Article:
Bad weather prompted more than 220 Chinese fishing vessels to anchor at a reef claimed by the Philippines, Beijing said on Monday, sidestepping accusations from Manila of a move by China’s vast South China Sea maritime militia to assert control in the area.
ad weather prompted more than 220 Chinese fishing vessels to anchor at a reef claimed by the Philippines, Beijing said on Monday, sidestepping accusations from Manila of a move by China’s vast South China Sea maritime militia to assert control in the area.
However, China’s Foreign Ministry spokesperson Hua Chunying pointedly told reporters at a briefing Monday that Whitsun Reef was part of the Spratly Islands, one of the main archipelagos in the South China Sea, which China claims virtually in its entirety.
“Recently, due to the sea conditions, some Chinese fishing boats have taken shelter from the wind near the Whitsun Reef. I think it is very normal and hope all parties can look at it rationally,” Hua said at the daily briefing.
Philippine Defense Secretary Delfin Lorenzana called on Sunday for China to “stop this incursion and immediately recall these boats violating our maritime rights and encroaching into our sovereign territory.
The presence of the vessels was a “provocative action of militarizing the area,” Lorenzana said.
A Philippine government watchdog overseeing the disputed region released pictures from March 7 of the vessels moored side by side in one of the most hotly contested areas of the strategic waterway.
Foreign Secretary Teodoro Locsin tweeted late Sunday that the Philippines has filed a diplomatic protest over the Chinese presence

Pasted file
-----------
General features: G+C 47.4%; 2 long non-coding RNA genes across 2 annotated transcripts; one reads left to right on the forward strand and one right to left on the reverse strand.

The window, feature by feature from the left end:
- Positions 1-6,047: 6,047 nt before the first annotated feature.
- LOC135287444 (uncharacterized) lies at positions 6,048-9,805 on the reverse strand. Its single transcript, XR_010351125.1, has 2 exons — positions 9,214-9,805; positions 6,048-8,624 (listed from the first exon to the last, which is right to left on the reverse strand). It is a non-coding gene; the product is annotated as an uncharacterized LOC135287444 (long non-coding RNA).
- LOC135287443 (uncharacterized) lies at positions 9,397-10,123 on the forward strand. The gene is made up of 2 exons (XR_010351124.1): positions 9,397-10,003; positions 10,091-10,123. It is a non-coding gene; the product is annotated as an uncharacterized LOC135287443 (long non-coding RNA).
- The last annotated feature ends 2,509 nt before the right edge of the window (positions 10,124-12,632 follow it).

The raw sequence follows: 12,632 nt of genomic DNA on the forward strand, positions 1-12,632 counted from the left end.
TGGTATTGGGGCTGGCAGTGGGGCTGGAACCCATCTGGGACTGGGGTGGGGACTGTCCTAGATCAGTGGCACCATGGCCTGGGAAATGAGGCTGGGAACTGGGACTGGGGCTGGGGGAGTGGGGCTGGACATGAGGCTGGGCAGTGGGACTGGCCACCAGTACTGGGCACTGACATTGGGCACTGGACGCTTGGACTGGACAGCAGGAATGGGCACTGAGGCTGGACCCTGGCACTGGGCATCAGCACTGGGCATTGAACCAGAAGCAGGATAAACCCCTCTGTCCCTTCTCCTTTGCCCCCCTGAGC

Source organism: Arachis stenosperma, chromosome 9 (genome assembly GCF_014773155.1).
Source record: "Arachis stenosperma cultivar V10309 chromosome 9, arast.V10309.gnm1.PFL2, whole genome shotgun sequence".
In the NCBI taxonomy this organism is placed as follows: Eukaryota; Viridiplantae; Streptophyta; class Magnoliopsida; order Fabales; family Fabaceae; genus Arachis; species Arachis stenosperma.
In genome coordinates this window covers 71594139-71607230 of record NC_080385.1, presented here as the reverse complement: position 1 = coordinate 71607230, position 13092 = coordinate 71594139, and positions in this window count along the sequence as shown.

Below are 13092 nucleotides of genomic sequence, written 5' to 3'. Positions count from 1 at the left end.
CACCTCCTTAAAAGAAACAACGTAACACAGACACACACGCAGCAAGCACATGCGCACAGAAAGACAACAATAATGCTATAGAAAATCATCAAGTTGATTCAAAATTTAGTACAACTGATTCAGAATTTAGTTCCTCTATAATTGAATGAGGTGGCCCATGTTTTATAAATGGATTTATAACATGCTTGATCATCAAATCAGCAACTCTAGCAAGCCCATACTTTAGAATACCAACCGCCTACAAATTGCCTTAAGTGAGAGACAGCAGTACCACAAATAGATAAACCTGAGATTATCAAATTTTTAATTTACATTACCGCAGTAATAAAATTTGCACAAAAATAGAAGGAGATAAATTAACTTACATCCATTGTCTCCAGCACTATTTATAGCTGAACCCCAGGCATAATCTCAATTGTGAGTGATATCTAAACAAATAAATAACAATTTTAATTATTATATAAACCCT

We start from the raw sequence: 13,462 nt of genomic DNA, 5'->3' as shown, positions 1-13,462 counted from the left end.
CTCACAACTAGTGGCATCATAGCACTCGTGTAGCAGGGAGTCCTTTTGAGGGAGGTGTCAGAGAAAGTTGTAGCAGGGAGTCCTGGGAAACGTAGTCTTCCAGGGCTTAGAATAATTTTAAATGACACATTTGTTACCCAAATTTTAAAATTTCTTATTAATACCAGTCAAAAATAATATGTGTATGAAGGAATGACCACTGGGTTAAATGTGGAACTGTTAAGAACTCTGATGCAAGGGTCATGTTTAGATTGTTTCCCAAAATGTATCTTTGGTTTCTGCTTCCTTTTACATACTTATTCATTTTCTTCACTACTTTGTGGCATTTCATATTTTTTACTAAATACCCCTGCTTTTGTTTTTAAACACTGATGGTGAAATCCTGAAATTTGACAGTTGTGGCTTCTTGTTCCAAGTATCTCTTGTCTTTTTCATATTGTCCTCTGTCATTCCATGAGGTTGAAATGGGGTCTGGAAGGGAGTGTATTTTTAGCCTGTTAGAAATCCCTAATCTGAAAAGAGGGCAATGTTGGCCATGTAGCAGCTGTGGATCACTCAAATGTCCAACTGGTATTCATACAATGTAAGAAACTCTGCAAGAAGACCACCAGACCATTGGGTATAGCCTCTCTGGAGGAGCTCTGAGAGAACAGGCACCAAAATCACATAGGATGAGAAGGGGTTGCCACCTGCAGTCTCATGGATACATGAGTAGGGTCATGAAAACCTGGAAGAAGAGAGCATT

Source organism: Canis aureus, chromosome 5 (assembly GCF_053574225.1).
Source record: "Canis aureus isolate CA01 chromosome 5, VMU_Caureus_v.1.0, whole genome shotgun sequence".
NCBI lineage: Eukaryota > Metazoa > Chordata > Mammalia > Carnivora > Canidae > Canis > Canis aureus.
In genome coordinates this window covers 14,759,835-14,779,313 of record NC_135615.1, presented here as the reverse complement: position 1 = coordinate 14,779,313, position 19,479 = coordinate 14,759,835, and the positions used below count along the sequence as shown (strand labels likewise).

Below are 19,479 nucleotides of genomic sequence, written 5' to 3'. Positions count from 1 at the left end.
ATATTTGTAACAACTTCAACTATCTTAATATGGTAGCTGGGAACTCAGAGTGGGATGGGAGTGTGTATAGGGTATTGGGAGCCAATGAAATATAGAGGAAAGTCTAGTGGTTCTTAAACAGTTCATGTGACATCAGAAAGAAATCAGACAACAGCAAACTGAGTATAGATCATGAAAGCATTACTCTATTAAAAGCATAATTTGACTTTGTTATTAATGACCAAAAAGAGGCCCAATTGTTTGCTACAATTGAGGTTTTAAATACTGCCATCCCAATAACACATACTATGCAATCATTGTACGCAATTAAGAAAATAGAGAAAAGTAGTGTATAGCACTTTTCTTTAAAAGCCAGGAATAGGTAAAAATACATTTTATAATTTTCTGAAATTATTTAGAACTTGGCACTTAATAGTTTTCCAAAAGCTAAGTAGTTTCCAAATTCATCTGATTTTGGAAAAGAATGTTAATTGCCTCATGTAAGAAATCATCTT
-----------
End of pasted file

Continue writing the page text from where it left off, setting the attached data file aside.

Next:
The reef, which Manila calls Julian Felipe, is a shallow, boomerang-shaped coral region about 175 nautical miles (324 kilometres) west of Bataraza town in the western Philippine province of Palawan.
It lies well within the country’s exclusive economic zone, over which the Philippines “enjoys the exclusive right to exploit or conserve any resources,” the government watchdog said.
For decades China, the Philippines and four other governments have been locked in a tense territorial standoff over the resource-rich South China Sea, through which an estimated $5 trillion in international trade travels annually.
China’s fishing fleets have long followed government orders to assist the coast guard and navy in asserting the country’s maritime claims. They have also been accused of massive overfishing and degrading coral reefs, backed up by a Chinese military that has built airfields and missile bases on manmade islands constructed by piling sand and concrete atop fragile marine ecosystems.
China has refused to recognize a 2016 ruling from a tribunal in The Hague that invalidated almost all of China’s historical claims to the South China Sea and routinely protests the presence of other countries’ navies in what are overwhelmingly viewed as international waters.
China says it doesn’t restrict right of passage through the area, but has repeatedly sparred with other claimants over resource exploitation, military activities, and even projects to explore ancient sea wrecks.